Tuesday, August 26, 2014

Converting VB6 to Android: Die Roller - Basic to Java

We've got the project set up, and we've got a UI ready to go.  So now we need to add some code to the button.  We already have the routine from the last post, but all it does now is log a message.  Now we're going to have that routine actually do some work.

Before we start actually executing code, I want to change the name of the textbox and the output text area (EditText and output TextView).  So go to the UI and click the textbox and change its id.  The top property in the property panel is currently set to @+id/editText1.  Change it to @+id/tbxExpression.  When you do, it will ask you if you want to update all references, so just let it do it.  Now do the same thing with the output TextView, changing it to tbxFinalValue.  Then save the xml file, and build the app.  Under the project menu, if you have "Build Automatically" checked, you can't just build, you have to run.  Or you can just uncheck that and then click "Build All". (It doesn't seem to require that the app be in a state that will compile without errors, it just takes a build to get it to regenerate the "R" object that contains the ids.  Normally, just saving is all it should take, but it seemed to not work at least once, but building did.)

Now, back in the code, at the top of the class, right after our TAG definition, we'll define tbxExpression and tbxFinalValue.  (In VB6, the elements are public, but good practice would be to make them private unless you actually need them public.)
private EditText tbxExpression;
private TextView tbxFinalValue;

At the bottom of the onCreate routine, we will set this variable.  We do that by using findViewById.  This routine is a method on the View.  It takes an ID and returns the appropriate view object.  The IDs are available from the id property of the R class.
tbxExpression = (EditText)findViewById(;  Another java thing; findViewById returns a "View" but java won't automatically convert it to the "EditText" that we want, even though it really is an "EditText".  Instead of going through CType or some other VB conversion routine, all you have to do is put the expected type in parenthesis.  This is a cast, and simply tells the compiler that the item really is that type.  It doesn't work if the item isn't really that type, as then we would need to use actual conversion code.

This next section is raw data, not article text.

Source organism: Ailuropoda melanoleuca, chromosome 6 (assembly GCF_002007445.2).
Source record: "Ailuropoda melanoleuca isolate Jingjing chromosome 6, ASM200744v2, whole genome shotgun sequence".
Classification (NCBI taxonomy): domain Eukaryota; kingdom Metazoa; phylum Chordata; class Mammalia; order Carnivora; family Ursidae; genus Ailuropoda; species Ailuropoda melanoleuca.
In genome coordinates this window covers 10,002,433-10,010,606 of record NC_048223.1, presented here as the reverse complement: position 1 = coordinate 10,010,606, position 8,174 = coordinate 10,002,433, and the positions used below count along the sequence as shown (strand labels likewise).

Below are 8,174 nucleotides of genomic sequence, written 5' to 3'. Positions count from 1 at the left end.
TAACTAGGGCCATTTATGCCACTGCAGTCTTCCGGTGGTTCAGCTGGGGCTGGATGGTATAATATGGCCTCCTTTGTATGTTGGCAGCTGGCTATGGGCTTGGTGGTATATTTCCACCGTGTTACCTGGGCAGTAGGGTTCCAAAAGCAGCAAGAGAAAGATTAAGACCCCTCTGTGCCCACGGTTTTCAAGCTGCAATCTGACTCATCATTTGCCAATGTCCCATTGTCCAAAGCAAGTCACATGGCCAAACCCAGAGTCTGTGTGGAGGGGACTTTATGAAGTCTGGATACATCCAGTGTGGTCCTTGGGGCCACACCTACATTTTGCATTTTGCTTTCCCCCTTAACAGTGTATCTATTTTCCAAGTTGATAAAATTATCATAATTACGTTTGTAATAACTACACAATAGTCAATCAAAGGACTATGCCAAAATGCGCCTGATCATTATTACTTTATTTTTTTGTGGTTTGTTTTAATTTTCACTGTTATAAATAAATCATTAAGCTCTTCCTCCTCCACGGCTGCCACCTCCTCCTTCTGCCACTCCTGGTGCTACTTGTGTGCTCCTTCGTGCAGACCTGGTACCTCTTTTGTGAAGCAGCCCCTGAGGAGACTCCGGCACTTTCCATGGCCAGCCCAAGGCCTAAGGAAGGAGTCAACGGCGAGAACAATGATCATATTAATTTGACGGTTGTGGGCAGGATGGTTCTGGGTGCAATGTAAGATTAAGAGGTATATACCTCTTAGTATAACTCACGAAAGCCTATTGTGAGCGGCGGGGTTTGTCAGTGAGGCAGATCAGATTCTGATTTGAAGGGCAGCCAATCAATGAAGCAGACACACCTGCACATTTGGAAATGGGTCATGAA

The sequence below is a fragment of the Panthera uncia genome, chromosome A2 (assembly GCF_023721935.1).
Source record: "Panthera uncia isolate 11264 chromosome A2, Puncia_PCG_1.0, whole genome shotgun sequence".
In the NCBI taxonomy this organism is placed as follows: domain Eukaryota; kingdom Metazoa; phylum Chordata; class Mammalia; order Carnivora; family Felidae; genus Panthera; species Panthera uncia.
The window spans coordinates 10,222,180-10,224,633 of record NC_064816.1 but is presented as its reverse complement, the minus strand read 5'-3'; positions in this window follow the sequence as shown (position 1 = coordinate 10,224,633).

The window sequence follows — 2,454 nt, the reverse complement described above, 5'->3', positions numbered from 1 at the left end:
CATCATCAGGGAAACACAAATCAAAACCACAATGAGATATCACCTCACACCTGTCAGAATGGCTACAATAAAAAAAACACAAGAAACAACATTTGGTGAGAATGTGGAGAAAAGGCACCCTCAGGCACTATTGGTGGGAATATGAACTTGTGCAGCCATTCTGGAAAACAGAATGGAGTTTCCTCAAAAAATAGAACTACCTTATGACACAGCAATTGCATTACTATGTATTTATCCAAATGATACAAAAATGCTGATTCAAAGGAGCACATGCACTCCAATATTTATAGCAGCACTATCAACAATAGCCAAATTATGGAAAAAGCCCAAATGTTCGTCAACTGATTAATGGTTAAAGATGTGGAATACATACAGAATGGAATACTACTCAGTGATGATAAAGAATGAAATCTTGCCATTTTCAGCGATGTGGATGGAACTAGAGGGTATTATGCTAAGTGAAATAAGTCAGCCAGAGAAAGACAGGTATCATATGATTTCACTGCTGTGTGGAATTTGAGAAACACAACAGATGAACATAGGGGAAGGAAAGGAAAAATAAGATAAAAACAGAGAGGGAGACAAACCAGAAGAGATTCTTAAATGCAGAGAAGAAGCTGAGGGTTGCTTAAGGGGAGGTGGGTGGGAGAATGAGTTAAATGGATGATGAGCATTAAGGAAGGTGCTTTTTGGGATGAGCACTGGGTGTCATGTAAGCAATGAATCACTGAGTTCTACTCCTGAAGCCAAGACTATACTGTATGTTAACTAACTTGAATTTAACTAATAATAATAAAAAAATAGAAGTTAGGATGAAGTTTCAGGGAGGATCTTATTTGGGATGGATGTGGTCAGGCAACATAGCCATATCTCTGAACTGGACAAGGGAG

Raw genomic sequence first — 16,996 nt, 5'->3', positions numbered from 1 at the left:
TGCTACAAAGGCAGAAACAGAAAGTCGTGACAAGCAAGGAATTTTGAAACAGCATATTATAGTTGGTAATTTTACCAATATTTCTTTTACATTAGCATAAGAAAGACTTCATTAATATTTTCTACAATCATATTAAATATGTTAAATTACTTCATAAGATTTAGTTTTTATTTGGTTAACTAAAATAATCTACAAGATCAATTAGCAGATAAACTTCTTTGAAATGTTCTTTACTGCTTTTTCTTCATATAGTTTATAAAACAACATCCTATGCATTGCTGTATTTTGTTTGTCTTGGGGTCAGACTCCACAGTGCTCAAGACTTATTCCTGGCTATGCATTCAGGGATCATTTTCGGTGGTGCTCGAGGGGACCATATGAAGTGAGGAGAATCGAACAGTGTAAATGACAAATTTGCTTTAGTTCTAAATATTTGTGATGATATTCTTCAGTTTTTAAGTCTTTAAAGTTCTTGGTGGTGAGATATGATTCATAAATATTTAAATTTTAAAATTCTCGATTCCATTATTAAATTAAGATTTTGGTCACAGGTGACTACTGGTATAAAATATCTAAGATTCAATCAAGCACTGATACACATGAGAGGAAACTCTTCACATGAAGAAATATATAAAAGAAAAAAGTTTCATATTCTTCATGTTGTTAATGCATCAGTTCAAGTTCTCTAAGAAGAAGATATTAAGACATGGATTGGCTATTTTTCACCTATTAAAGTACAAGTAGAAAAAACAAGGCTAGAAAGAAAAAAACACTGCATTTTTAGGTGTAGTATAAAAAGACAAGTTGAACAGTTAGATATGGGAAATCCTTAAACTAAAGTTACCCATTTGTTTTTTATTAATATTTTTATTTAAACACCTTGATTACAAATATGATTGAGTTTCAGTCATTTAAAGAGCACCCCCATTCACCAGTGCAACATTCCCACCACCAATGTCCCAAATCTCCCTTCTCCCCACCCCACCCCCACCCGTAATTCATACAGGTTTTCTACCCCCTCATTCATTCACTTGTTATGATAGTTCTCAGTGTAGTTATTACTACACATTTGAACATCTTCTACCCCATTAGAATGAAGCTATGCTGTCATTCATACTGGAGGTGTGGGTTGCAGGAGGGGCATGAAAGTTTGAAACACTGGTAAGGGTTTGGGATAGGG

Now, we'll add our call from vb6, which is this

           lRoll = DiceEval(tbxExression.Text)

TextView doesn't have a Text property, but has a getText method.  And it returns an object other than String, so you have to convert it to a string.

            lRoll = DiceEval(tbxExpression.getText().toString());

 The rest of the conversion is pretty straightforward.  I've basically done it line-for-line, and placed the code in the MainActivity file.  I've included links to download it and the original.  I'll just touch on some of the main points I ran into.

  1. Java (and c#, and c++, etc) distinguish between an assignment and a logical equal sign.  Assignment is a single equal, and logical is a double.  So "if (x == y) {" is how you compare values.  However, this doesn't work on strings.  In c#, you can, because == is overridden, but it doesn't appear to be in java.  So an == with String (or any other objects) is only comparing references, not values.  So the following code won't work.

  2. String A = "x";
    String B = "x";
    if (A == B) {

    So with String (and again, other objects) you use the "equals" method, as illustrated in the following code segment.

    String A = "x";
    String B = "x";
    if (A.equals(B)) {
  3. Java's syntax for Select is "switch", but it has caveats.  First, it only works with numbers and enumerations, so you have to use nested If statements for strings.  Second, you can't specify ranges, like VB's "Is".  Instead, you have to specify each value.  For large (or even small) ranges, it's probably easier to just use if statements again.
  4. I haven't quite figured this one out.  There isn't a straightforward Val statement to convert a string to a number.  Instead, there are two options per number type.  I chose to use doubles, so the options are either Double.valueOf("someNumber") or Double.parseDouble("someNumber").  valueOf returns a Double, whereas parseDouble returns a double.  Confused yet?  Double with a capital D is an object wrappering a primitive value.  double is the primitive value.  Some online sites state that valueOf will give you better memory use, since it will reuse an existing Double instance if one exists for the same value.  So if you have two strings representing 3, such as "3.0" and "3", and you call Double.valueOf on them, you will get the same instance in both cases, to conserve memory.  However, and I haven't tried this, but I suspect that you'll have issues with changing one value and inadvertently changing another unrelated value that just happens to have come out the same.  parseDouble, however, returns a unique primitive for each execution, which uses more memory (I'm guessing depending on the number of doubles, as an object has some intrinsic overhead).  That's what I chose to use.  It saves me having to worry about shared instances, and I don't like using objects unless I have to, which is as that is a memory conservation method in other languages.  Oh, and this problem also goes the other way.  Since double and such are not objects, they don't have "toString" methods.  So you have to use String.valueOf(doubleVar) instead.

That should be it for now.  After you look at the files, if there's any conversion that didn't make sense, just let me know and I'll post about it.  And I mean any questions; I only have about 300 hits a month, so it's not like I'm overwhelmed with requests or anything.

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